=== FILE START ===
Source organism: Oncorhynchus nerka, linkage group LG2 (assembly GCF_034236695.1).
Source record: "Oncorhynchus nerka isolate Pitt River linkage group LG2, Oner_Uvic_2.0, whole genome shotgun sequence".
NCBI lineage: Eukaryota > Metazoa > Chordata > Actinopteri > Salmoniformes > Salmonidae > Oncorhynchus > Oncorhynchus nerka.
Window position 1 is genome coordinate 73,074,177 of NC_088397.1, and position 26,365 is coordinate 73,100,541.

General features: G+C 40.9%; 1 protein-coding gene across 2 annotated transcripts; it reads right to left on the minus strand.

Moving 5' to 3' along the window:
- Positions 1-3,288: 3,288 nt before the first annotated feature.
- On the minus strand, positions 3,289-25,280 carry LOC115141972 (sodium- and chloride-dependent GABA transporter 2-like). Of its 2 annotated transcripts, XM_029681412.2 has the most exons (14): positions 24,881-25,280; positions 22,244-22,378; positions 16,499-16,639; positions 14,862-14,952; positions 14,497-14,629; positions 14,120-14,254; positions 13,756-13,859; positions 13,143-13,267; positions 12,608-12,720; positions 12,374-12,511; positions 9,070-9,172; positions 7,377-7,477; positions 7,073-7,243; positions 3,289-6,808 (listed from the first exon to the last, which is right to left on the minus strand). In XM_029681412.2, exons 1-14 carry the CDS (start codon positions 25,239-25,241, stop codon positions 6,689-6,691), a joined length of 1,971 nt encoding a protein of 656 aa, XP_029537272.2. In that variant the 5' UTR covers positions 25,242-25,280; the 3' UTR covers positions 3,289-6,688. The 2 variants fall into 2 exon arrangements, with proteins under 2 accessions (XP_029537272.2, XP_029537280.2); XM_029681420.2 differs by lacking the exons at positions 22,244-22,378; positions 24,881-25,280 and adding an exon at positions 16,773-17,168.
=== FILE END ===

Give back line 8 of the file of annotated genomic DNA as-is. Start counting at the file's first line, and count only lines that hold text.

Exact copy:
- On the minus strand, positions 3,289-25,280 carry LOC115141972 (sodium- and chloride-dependent GABA transporter 2-like). Of its 2 annotated transcripts, XM_029681412.2 has the most exons (14): positions 24,881-25,280; positions 22,244-22,378; positions 16,499-16,639; positions 14,862-14,952; positions 14,497-14,629; positions 14,120-14,254; positions 13,756-13,859; positions 13,143-13,267; positions 12,608-12,720; positions 12,374-12,511; positions 9,070-9,172; positions 7,377-7,477; positions 7,073-7,243; positions 3,289-6,808 (listed from the first exon to the last, which is right to left on the minus strand). In XM_029681412.2, exons 1-14 carry the CDS (start codon positions 25,239-25,241, stop codon positions 6,689-6,691), a joined length of 1,971 nt encoding a protein of 656 aa, XP_029537272.2. In that variant the 5' UTR covers positions 25,242-25,280; the 3' UTR covers positions 3,289-6,688. The 2 variants fall into 2 exon arrangements, with proteins under 2 accessions (XP_029537272.2, XP_029537280.2); XM_029681420.2 differs by lacking the exons at positions 22,244-22,378; positions 24,881-25,280 and adding an exon at positions 16,773-17,168.